Depression and Exercise

Posted on Wed, Jun 6, 2012

Depression, Anxiety, Yaletown CounsellingA recent BBC report entitled “Exercise ‘no help for depression,’ research suggests” is a bit of a comedy of errors on a number of different levels.   

First, the BBC based its article on the press release for the journal article, not the research itself.  This was not stated this in their column.    

They then quote Dr. John Campbell, from the Peninsula College of Medicine and Dentistry who makes very broad commentary regarding the efficacy of exercise in the treatment of depression based on this one study.

"Exercise and activity appeared to offer promise as one such treatment, but this carefully designed research study has shown that exercise does not appear to be effective in treating depression."

"The message of this study of course is not that exercise isn't good for you, exercise is very good for you, but it's not good for treating people with what was actually quite severe depression.

"That buzz we all get from moderate intensity of exercise is certainly acknowledged but it's not sustained and it's not appropriate for treating people with depression."

Here are some of the issues with the study:

-        The exercise group was encouraged to exercise, but this was not a requirement

-        At four months equal numbers of people from each group exercised

-        In the end, the exercise groups’ output (total exercise) was only 15% higher than its counterpart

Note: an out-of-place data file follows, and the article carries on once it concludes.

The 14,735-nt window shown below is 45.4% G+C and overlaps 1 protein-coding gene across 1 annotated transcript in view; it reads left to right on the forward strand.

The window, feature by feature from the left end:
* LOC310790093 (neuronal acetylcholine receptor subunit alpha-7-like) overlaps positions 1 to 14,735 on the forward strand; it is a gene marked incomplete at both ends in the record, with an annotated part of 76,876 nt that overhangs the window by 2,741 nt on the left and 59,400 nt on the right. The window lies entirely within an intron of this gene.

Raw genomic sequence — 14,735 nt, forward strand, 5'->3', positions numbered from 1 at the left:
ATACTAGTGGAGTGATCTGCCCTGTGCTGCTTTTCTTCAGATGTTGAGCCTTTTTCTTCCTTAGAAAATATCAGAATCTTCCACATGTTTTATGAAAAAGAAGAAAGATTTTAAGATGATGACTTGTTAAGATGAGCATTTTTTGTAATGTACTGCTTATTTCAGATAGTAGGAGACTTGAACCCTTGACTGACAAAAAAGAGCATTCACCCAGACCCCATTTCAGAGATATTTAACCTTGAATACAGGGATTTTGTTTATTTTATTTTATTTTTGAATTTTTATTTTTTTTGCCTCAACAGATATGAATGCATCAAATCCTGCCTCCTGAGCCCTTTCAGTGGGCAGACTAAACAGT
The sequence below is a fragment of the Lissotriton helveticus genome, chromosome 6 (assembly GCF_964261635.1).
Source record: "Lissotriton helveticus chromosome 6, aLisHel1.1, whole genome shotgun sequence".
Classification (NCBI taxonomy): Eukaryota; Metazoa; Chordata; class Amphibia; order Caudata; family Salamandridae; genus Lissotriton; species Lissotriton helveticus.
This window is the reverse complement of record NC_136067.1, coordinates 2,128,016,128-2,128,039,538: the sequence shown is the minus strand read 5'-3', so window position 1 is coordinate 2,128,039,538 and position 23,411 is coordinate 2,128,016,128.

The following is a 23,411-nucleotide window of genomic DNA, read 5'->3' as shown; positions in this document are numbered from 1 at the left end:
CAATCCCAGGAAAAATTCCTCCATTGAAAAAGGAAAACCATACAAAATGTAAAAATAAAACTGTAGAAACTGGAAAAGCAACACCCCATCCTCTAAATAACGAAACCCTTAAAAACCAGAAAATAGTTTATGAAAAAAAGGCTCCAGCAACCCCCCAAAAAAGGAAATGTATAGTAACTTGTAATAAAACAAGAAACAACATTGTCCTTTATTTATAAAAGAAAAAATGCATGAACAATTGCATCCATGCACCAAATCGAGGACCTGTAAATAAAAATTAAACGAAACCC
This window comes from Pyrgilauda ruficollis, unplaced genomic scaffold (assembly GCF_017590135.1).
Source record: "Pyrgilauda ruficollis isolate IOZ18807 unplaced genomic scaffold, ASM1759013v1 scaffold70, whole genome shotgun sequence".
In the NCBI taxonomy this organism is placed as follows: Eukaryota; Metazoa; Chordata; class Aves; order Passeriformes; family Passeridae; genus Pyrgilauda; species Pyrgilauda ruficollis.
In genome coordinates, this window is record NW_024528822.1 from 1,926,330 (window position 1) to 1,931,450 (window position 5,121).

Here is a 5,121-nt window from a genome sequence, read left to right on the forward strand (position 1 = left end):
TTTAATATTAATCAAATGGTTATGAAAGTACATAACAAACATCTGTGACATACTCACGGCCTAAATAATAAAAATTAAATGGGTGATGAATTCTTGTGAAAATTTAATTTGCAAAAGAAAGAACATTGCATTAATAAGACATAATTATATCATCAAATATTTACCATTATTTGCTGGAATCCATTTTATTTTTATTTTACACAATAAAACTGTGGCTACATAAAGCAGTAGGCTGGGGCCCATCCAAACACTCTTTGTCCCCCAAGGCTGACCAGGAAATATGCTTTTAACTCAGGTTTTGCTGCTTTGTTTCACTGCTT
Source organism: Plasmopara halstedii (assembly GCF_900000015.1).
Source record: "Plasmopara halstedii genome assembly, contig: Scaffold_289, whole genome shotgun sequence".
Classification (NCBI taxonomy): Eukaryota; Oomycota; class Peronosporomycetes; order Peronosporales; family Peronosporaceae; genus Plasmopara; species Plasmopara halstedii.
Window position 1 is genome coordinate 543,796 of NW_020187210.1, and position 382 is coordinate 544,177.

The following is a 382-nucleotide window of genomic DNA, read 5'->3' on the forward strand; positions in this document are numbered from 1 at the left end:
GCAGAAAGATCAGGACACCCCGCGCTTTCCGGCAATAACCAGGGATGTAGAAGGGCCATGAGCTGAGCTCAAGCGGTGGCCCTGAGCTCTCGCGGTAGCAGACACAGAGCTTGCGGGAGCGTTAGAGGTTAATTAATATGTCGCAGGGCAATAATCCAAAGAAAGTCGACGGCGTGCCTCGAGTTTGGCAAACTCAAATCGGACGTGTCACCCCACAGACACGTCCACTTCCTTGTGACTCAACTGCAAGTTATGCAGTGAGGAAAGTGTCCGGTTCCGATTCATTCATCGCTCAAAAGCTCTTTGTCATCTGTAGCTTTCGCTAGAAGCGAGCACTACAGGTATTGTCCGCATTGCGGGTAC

-        The researchers did not include a group that exercised but was not taking anti- depressants

So what can we conclude from the study?  Here is a suggested headline from Neurobonkers:

“Breaking News: Simply telling depressed people to “jog on” does not help relieve symptoms of depression (especially if they are already on anti-depressants).”

There has been a lot of research compiled over the years supporting exercise in the treatment of depression.  Sensationalistic headlines such as this not only misinform the public, but in the end erode public confidence in the research process.

To read the full article from the BBC, click here:

The actual article as published in BMJ:

To read the full critique from Neurobonkers, click here:

Jeff Ross, MA RCC

Resonate Wellness

Jeff is a Registered Clinical Counsellor and sees clients in Vancouver (Yaletown) and North Vancouver, BC, Canada.  He supports individuals with such issues as depression, anxiety, stress management, relationship issues, grief and bereavement, career and educational issues as well as growth and development.  In addition he also does couples counselling / marriage counselling.

If you have a comment or question about this post or any other, please feel free to join the discussion or send him a private and confidential email.  Let us know what Resonates with you!

Topics: Anxiety, Depression, Mental Health, Exercise